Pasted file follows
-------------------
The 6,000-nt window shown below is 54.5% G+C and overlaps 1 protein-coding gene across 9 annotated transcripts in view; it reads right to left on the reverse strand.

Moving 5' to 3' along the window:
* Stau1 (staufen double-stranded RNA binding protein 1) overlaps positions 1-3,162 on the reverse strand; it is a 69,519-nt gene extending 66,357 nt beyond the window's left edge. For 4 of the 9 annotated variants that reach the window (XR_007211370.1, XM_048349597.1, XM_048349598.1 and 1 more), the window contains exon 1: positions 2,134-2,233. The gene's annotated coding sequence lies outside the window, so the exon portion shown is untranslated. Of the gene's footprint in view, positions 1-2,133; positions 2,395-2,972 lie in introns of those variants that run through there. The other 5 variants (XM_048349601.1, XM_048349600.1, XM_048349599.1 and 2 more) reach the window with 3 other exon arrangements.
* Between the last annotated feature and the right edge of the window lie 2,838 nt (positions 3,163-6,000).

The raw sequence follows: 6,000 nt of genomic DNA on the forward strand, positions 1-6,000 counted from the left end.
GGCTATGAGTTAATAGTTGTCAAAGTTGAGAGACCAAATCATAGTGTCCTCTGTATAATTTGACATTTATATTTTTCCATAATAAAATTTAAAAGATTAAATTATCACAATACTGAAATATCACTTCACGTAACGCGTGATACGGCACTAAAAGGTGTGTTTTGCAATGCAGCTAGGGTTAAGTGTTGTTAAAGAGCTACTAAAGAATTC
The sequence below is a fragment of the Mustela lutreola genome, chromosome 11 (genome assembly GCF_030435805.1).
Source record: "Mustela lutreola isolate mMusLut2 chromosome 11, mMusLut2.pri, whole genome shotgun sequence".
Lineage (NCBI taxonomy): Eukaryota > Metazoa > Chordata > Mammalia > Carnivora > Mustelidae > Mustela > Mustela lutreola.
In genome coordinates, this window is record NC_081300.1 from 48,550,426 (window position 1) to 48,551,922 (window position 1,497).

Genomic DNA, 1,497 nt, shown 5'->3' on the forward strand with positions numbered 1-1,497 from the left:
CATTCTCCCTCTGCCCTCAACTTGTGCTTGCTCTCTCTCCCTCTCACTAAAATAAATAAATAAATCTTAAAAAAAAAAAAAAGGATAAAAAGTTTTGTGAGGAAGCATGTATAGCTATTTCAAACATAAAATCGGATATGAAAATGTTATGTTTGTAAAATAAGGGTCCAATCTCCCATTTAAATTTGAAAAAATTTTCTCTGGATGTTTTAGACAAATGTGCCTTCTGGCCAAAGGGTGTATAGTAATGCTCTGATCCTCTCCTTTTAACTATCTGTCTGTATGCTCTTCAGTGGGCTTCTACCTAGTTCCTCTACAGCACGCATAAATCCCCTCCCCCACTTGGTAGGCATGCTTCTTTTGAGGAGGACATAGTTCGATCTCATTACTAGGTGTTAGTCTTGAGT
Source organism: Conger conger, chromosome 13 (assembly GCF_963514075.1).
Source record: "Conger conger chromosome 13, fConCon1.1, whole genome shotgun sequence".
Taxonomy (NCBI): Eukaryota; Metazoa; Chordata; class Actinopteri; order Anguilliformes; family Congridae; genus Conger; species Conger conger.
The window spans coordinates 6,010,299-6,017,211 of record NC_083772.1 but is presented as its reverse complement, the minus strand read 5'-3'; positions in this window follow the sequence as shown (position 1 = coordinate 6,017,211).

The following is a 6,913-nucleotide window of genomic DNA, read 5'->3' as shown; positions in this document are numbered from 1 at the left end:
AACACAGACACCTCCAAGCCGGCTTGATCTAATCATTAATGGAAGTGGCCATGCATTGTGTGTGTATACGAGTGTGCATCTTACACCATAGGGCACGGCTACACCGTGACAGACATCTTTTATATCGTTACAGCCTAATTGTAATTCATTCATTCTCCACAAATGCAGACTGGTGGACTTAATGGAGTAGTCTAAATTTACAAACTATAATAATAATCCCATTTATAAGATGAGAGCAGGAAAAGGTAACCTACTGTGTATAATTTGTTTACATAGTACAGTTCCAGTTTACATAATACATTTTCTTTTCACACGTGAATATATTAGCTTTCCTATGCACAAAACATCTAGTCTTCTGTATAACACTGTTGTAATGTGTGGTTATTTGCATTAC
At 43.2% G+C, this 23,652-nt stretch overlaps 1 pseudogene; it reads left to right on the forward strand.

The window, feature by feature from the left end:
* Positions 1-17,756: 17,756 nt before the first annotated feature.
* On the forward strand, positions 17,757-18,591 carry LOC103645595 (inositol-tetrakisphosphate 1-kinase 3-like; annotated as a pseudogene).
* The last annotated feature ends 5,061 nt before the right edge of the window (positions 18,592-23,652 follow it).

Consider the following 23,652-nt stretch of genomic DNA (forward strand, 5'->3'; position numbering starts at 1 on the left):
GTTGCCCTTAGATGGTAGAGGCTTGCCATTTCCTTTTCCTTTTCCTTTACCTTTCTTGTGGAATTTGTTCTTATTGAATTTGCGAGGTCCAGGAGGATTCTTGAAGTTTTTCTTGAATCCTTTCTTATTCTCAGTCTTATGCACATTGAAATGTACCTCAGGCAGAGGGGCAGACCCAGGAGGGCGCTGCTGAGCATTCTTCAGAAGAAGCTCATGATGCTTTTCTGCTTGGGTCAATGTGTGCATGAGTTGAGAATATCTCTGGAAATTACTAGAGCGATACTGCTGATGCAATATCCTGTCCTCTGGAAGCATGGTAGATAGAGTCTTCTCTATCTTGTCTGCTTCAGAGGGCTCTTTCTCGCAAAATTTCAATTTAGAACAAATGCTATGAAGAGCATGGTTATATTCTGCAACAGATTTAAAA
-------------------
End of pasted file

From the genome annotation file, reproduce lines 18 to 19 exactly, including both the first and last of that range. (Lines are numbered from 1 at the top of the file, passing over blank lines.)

AACACAGACACCTCCAAGCCGGCTTGATCTAATCATTAATGGAAGTGGCCATGCATTGTGTGTGTATACGAGTGTGCATCTTACACCATAGGGCACGGCTACACCGTGACAGACATCTTTTATATCGTTACAGCCTAATTGTAATTCATTCATTCTCCACAAATGCAGACTGGTGGACTTAATGGAGTAGTCTAAATTTACAAACTATAATAATAATCCCATTTATAAGATGAGAGCAGGAAAAGGTAACCTACTGTGTATAATTTGTTTACATAGTACAGTTCCAGTTTACATAATACATTTTCTTTTCACACGTGAATATATTAGCTTTCCTATGCACAAAACATCTAGTCTTCTGTATAACACTGTTGTAATGTGTGGTTATTTGCATTAC
At 43.2% G+C, this 23,652-nt stretch overlaps 1 pseudogene; it reads left to right on the forward strand.